Come, Holy Spirit,
be with us today and always. Amen.

Who is the Holy Spirit?

How do you know if someone loves you? 
Some children were asked this question, and these are some of their answers:
Rebecca - age 8  "When my grandmother got arthritis, she couldn't bend over and paint her toenails anymore. So my grandfather does it for her all the time, even when his hands got arthritis too. That's love."
Chrissy - age 6 "Love is when you go out to eat and give somebody most of your French fries without making them give you any of theirs."
Terri - age 4 "Love is what makes you smile when you're tired."
When asked what most people think when they say “I love you” Michelle age 9 said "The person is thinking: Yes, I really do love him. But I hope he showers at least once a day."
So going back to my question, how do you know if someone loves you? 
The answer is that there will be various ways in which a person will show their love.  Being told someone loves you, is of course very important, but words alone are not enough. 
Psychologists estimate that up to two thirds of all communication is non verbal.  So we will know someone loves us, not only because of what they communicate through their words, but also by what they communicate through their body language, gestures, touch, eye contact, and so forth.  It is through this, that we experience that feeling of being loved.
So another question, how do you know that God loves you? 
I suspect many people here today would say: “I know God loves me, because like the old Gospel song goes, ‘Jesus loves me, this I know, for the Bible tells me so.’”  This is what I would describe as intellectual or head knowledge, the understanding that God loves us.  But there is another way we can know God loves us, and that comes through personal experience of God, and this is what I call heart knowledge.  And this personal experience of God comes through the Holy Spirit, because it is through the Holy Spirit that we encounter the love of the living God.  There is a big difference between knowing God loves us intellectually, and knowing that God loves us in our heart.  The most important journey that any of us will undertake, and also one of the most difficult, is the journey from the head to the heart, from knowing God loves us up here (head) to down here (heart).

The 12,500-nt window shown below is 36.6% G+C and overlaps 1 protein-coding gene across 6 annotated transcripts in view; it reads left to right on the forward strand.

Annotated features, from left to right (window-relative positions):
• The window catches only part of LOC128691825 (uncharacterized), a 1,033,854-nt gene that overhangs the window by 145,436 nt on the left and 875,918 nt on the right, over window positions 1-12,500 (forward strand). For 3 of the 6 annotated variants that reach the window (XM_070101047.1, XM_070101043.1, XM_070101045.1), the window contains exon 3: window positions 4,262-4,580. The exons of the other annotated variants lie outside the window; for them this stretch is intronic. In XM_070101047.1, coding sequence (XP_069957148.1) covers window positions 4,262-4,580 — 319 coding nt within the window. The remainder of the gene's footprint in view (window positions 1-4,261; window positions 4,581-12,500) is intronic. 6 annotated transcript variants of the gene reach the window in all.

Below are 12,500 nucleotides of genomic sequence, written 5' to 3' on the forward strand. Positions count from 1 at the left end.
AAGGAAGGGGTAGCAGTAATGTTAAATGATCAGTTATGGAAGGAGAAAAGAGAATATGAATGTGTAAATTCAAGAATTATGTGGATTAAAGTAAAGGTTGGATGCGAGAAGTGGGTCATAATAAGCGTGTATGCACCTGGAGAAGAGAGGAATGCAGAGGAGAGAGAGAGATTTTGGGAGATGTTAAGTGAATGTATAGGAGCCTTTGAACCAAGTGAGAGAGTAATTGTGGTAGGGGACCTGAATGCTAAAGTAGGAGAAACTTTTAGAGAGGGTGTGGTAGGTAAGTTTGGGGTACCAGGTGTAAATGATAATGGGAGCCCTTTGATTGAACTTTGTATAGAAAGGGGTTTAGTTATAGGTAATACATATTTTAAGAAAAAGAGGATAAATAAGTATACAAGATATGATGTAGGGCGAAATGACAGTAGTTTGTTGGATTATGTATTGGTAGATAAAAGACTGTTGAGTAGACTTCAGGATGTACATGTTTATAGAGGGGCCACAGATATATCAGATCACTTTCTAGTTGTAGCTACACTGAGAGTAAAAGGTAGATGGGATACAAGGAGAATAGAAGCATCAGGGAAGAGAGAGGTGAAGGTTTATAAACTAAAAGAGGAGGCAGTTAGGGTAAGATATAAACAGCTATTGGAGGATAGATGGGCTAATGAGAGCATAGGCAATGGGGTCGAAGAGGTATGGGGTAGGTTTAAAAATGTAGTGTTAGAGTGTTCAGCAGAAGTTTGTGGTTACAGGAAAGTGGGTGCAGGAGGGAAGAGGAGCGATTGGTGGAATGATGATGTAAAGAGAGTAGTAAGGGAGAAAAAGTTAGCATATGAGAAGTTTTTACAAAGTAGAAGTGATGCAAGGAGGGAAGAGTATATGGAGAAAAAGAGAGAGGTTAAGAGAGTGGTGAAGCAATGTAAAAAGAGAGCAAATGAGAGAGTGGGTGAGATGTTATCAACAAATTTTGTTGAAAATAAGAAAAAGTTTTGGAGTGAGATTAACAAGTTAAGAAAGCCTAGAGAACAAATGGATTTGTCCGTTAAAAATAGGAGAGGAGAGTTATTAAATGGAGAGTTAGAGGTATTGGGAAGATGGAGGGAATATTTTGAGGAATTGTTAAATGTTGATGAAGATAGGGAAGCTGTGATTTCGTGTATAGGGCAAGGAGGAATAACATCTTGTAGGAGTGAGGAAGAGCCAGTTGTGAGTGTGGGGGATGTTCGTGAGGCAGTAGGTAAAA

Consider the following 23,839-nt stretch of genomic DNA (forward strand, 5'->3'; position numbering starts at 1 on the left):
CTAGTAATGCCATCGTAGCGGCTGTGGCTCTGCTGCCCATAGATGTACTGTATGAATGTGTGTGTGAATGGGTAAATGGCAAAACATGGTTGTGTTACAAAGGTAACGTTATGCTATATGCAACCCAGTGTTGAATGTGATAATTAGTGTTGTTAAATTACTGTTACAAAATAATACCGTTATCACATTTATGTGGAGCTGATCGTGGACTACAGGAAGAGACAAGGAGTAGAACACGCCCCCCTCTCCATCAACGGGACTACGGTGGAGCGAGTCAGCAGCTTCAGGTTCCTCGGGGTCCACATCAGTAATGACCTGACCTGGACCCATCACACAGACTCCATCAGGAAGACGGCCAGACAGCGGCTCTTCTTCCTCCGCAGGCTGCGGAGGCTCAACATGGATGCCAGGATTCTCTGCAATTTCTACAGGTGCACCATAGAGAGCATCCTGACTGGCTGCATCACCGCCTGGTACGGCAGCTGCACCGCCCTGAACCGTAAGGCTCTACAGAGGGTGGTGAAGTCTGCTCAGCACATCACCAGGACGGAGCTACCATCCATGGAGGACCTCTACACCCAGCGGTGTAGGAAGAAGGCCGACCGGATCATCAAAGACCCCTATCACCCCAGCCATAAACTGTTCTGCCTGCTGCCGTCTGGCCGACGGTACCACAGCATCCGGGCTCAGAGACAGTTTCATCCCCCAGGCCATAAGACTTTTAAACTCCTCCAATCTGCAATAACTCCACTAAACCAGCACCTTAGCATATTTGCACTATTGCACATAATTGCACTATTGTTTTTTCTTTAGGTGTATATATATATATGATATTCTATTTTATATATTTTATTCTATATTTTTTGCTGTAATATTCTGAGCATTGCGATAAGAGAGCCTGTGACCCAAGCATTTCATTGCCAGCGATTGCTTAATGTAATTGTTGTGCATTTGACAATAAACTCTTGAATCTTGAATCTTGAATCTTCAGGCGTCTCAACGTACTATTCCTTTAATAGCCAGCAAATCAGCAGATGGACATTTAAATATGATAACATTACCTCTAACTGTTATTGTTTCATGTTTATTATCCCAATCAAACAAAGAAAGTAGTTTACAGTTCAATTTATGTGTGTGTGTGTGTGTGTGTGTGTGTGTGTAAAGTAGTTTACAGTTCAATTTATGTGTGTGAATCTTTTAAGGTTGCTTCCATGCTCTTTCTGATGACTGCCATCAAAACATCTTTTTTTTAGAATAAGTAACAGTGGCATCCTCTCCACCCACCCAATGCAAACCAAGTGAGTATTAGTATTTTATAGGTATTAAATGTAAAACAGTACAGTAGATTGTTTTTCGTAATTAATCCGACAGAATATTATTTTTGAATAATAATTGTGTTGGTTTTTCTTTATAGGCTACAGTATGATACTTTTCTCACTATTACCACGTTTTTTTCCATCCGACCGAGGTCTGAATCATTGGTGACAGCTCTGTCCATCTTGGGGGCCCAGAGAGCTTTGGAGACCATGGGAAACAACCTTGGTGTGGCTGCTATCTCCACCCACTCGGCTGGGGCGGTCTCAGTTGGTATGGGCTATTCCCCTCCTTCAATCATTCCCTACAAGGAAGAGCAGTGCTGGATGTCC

Over the next few weeks we are going to be focusing on the Holy Spirit, and thinking about why the Holy Spirit matters so much.
So why is the Holy Spirit so important?  As many of you know I am very much into steam treams, and in order for a steam engine to move, you need fire in the fire box to heat the water in the boiler to create the steam that is used to move the engine.  Without fire, the engine is going no where. 
The Holy Spirit is the fire in our lives, the one who helps us to grow as Christians, the one who brings the reality and experience of God’s loving presence into our hearts.  This is why in the Bible it tells us not only to be filled with the Holy Spirit, but go on being filled with the Holy Spirit.  We need to keep on being filled again and again by God’s Holy Spirit.